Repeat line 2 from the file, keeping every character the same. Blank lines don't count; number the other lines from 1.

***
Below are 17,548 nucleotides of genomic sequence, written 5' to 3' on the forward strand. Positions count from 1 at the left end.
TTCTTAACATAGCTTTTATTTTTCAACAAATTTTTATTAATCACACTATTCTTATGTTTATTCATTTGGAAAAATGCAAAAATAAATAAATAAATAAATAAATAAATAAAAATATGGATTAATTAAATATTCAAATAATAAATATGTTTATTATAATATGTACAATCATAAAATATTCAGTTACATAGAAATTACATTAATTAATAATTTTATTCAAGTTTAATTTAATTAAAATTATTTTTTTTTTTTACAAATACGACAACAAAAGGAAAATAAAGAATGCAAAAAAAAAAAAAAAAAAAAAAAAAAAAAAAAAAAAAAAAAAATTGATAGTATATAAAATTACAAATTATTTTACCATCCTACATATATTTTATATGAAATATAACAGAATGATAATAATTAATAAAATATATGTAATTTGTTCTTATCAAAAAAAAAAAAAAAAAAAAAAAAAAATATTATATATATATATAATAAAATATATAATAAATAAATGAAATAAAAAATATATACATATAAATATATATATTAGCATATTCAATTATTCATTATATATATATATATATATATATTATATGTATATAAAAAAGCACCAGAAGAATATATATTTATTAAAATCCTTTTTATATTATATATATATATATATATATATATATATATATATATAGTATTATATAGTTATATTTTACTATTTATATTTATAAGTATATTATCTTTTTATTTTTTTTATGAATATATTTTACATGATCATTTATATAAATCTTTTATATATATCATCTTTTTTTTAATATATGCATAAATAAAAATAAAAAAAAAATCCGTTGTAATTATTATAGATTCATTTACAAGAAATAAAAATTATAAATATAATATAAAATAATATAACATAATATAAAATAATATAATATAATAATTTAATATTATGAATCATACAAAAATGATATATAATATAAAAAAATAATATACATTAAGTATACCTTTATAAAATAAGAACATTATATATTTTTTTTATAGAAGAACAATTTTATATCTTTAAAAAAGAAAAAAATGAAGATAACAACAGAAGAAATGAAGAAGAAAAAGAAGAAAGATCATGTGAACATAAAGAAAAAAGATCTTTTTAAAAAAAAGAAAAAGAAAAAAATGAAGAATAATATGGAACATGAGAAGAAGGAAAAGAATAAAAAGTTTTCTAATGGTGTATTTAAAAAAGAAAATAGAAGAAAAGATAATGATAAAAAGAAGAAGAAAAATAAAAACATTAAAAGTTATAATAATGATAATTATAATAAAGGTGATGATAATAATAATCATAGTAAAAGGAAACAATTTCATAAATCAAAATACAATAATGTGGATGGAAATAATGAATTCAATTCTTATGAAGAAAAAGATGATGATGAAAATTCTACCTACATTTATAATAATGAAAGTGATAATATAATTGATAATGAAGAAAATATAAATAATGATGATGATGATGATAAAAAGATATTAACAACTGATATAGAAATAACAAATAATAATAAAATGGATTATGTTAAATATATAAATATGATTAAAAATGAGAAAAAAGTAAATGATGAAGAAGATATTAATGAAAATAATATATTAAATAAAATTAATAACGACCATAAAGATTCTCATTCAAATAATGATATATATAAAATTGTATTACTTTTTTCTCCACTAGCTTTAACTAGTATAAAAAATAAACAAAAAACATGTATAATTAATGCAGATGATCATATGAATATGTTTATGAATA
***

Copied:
TTCTTAACATAGCTTTTATTTTTCAACAAATTTTTATTAATCACACTATTCTTATGTTTATTCATTTGGAAAAATGCAAAAATAAATAAATAAATAAATAAATAAATAAAAATATGGATTAATTAAATATTCAAATAATAAATATGTTTATTATAATATGTACAATCATAAAATATTCAGTTACATAGAAATTACATTAATTAATAATTTTATTCAAGTTTAATTTAATTAAAATTATTTTTTTTTTTTACAAATACGACAACAAAAGGAAAATAAAGAATGCAAAAAAAAAAAAAAAAAAAAAAAAAAAAAAAAAAAAAAAAAAATTGATAGTATATAAAATTACAAATTATTTTACCATCCTACATATATTTTATATGAAATATAACAGAATGATAATAATTAATAAAATATATGTAATTTGTTCTTATCAAAAAAAAAAAAAAAAAAAAAAAAAAATATTATATATATATATAATAAAATATATAATAAATAAATGAAATAAAAAATATATACATATAAATATATATATTAGCATATTCAATTATTCATTATATATATATATATATATATATTATATGTATATAAAAAAGCACCAGAAGAATATATATTTATTAAAATCCTTTTTATATTATATATATATATATATATATATATATATATATATATAGTATTATATAGTTATATTTTACTATTTATATTTATAAGTATATTATCTTTTTATTTTTTTTATGAATATATTTTACATGATCATTTATATAAATCTTTTATATATATCATCTTTTTTTTAATATATGCATAAATAAAAATAAAAAAAAAATCCGTTGTAATTATTATAGATTCATTTACAAGAAATAAAAATTATAAATATAATATAAAATAATATAACATAATATAAAATAATATAATATAATAATTTAATATTATGAATCATACAAAAATGATATATAATATAAAAAAATAATATACATTAAGTATACCTTTATAAAATAAGAACATTATATATTTTTTTTATAGAAGAACAATTTTATATCTTTAAAAAAGAAAAAAATGAAGATAACAACAGAAGAAATGAAGAAGAAAAAGAAGAAAGATCATGTGAACATAAAGAAAAAAGATCTTTTTAAAAAAAAGAAAAAGAAAAAAATGAAGAATAATATGGAACATGAGAAGAAGGAAAAGAATAAAAAGTTTTCTAATGGTGTATTTAAAAAAGAAAATAGAAGAAAAGATAATGATAAAAAGAAGAAGAAAAATAAAAACATTAAAAGTTATAATAATGATAATTATAATAAAGGTGATGATAATAATAATCATAGTAAAAGGAAACAATTTCATAAATCAAAATACAATAATGTGGATGGAAATAATGAATTCAATTCTTATGAAGAAAAAGATGATGATGAAAATTCTACCTACATTTATAATAATGAAAGTGATAATATAATTGATAATGAAGAAAATATAAATAATGATGATGATGATGATAAAAAGATATTAACAACTGATATAGAAATAACAAATAATAATAAAATGGATTATGTTAAATATATAAATATGATTAAAAATGAGAAAAAAGTAAATGATGAAGAAGATATTAATGAAAATAATATATTAAATAAAATTAATAACGACCATAAAGATTCTCATTCAAATAATGATATATATAAAATTGTATTACTTTTTTCTCCACTAGCTTTAACTAGTATAAAAAATAAACAAAAAACATGTATAATTAATGCAGATGATCATATGAATATGTTTATGAATA